diabetes insipidus
excess IV saline

Hypernatraemia should be corrected with great caution. Although brain tissue can lose sodium and potassium rapidly, lowering of other osmolytes (and importantly water) occurs at a slower rate, predisposing to cerebral oedema, resulting in seizures, coma and death1. Although there are no clinical guidelines by NICE or Royal College of Physicians at present, it is generally accepted that a rate of no greater than 0.5 mmol/hour correction is appropriate1.

1. Reynolds RM, Padfield PL, Seckl JR; Disorders of sodium balance. BMJ. 2006 Mar 25;332(7543):702-5.


Reducing Hypernatraemia - Example Question

A frail 82 year old gentleman was brought in by his daughter, who found him on the floor in his flat. He had tripped in a mechanical and had been unable to get back up, lying on the floor for the past 3 days. On examination, he appears extremely dehydrated but has no specific focal weakness, systemic examination is unremarkable. He has sustained no musculoskeletal injuries. His blood tests are as follows:

Na+ 168 mmol/l
K+ 6.0 mmol/l
Urea 24 mmol/l
Creatinine 260 µmol/l (baseline 107 three months ago)
Creatinine kinase 11,000 mmol/l

ECG shows normal sinus rhythm at 99/ minute.

You diagnose him with rhabdomyolysis and an acute kidney injury, likely of pre-renal cause. Intravenous fluid rehydration is initiated with intravenous 5% dextrose. You ask your colleague to check the patients blood tests in 12 hours.

What is the aim in correcting the patients hypernatraemia?

Reduce blood sodium to under 145 mmol/l as quickly as possible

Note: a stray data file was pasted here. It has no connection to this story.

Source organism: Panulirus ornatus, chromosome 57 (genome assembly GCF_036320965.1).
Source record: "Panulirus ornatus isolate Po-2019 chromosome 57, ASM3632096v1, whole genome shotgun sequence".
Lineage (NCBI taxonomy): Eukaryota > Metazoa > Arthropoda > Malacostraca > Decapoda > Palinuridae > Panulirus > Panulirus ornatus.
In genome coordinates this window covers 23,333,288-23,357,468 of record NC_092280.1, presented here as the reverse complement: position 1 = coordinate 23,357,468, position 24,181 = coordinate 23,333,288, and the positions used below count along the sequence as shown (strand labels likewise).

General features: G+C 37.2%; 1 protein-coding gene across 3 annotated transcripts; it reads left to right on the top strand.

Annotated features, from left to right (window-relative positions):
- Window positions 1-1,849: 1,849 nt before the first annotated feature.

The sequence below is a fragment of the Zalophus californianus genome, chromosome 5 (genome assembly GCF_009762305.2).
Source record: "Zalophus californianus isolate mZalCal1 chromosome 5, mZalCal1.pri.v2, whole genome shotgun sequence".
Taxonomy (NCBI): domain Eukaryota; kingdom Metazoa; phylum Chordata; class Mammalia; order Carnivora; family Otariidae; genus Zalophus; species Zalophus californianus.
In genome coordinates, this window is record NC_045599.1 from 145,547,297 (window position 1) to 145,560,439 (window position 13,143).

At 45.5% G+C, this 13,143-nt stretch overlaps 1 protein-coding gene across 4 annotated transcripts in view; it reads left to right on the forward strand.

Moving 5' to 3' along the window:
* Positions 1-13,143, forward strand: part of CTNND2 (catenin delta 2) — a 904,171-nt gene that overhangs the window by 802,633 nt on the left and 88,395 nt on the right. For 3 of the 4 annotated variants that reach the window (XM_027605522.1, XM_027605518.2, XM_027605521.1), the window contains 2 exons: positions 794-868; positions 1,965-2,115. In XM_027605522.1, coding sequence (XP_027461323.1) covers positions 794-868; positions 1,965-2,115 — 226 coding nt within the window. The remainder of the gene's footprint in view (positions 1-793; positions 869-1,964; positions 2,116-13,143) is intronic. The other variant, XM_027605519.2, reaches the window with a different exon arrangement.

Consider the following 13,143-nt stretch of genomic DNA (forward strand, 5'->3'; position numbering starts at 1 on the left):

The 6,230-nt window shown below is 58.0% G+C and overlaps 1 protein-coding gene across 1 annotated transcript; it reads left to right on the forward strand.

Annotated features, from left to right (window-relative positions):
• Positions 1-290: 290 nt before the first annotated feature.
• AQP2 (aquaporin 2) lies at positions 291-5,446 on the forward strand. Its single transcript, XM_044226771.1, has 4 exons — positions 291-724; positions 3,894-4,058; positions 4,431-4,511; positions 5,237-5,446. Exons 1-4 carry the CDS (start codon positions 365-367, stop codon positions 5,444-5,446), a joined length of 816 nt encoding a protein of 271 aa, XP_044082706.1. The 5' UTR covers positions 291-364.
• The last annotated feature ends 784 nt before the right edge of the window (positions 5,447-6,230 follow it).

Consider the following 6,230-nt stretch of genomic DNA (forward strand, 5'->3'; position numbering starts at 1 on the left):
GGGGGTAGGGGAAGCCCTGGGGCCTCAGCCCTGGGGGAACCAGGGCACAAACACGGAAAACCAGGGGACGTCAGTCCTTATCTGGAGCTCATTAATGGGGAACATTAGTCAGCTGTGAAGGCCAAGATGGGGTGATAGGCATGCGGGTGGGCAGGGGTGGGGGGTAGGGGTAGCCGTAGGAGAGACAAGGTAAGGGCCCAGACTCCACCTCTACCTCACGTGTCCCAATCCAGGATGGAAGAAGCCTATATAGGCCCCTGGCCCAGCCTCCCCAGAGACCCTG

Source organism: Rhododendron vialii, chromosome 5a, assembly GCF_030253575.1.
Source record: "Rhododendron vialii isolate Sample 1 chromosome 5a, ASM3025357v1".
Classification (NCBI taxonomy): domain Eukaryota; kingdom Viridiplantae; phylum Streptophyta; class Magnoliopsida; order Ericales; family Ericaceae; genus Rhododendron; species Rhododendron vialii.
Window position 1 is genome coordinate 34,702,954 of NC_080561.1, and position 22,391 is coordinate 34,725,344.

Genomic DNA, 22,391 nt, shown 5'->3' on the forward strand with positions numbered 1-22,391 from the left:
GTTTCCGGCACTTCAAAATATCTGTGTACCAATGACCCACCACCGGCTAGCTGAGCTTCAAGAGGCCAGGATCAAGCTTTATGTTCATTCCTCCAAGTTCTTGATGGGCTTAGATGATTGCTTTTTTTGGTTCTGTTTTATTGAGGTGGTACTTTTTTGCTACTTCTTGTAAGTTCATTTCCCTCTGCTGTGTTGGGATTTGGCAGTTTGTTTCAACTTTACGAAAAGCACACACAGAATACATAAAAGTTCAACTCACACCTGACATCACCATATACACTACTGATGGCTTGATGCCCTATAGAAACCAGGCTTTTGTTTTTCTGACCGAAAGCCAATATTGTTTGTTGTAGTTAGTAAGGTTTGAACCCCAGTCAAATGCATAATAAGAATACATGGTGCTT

> Reduce blood sodium by 0.5mmol/hr. The drop in 12 hours should be no greater than 6 mmol/l
Reduce blood sodium by 1mmol/hr. The drop in 12 hours should be no greater than 12 mmol/l
Aim for blood sodium above 145 mmol/l
Blood sodium does not require monitoring if intravenous fluids is running, CK falling and renal function improving


Acute Hyponatraemia

Definition = occurs within a duration of 48h

- over consumption of fluids
- prolonged race duration eg marathon, inadequate training

When hyponatraemia develops over a short duration, the ability of the brain to adapt is exceeded and cerebral oedema can result > can lead to CONFUSION, SEIZURES, COMA

Patients may die from brain herniation

Mx of Hyponatraemia in this situation:
- HYPERTONIC SALINE - A Small quick increase in the serum sodium is required in order to decrease intracranial pressure. Hypertonic saline 3% boluses (w senior advice) are the most appropriate treatment to improve neurological status in such patients


Mx of Hyponatraemia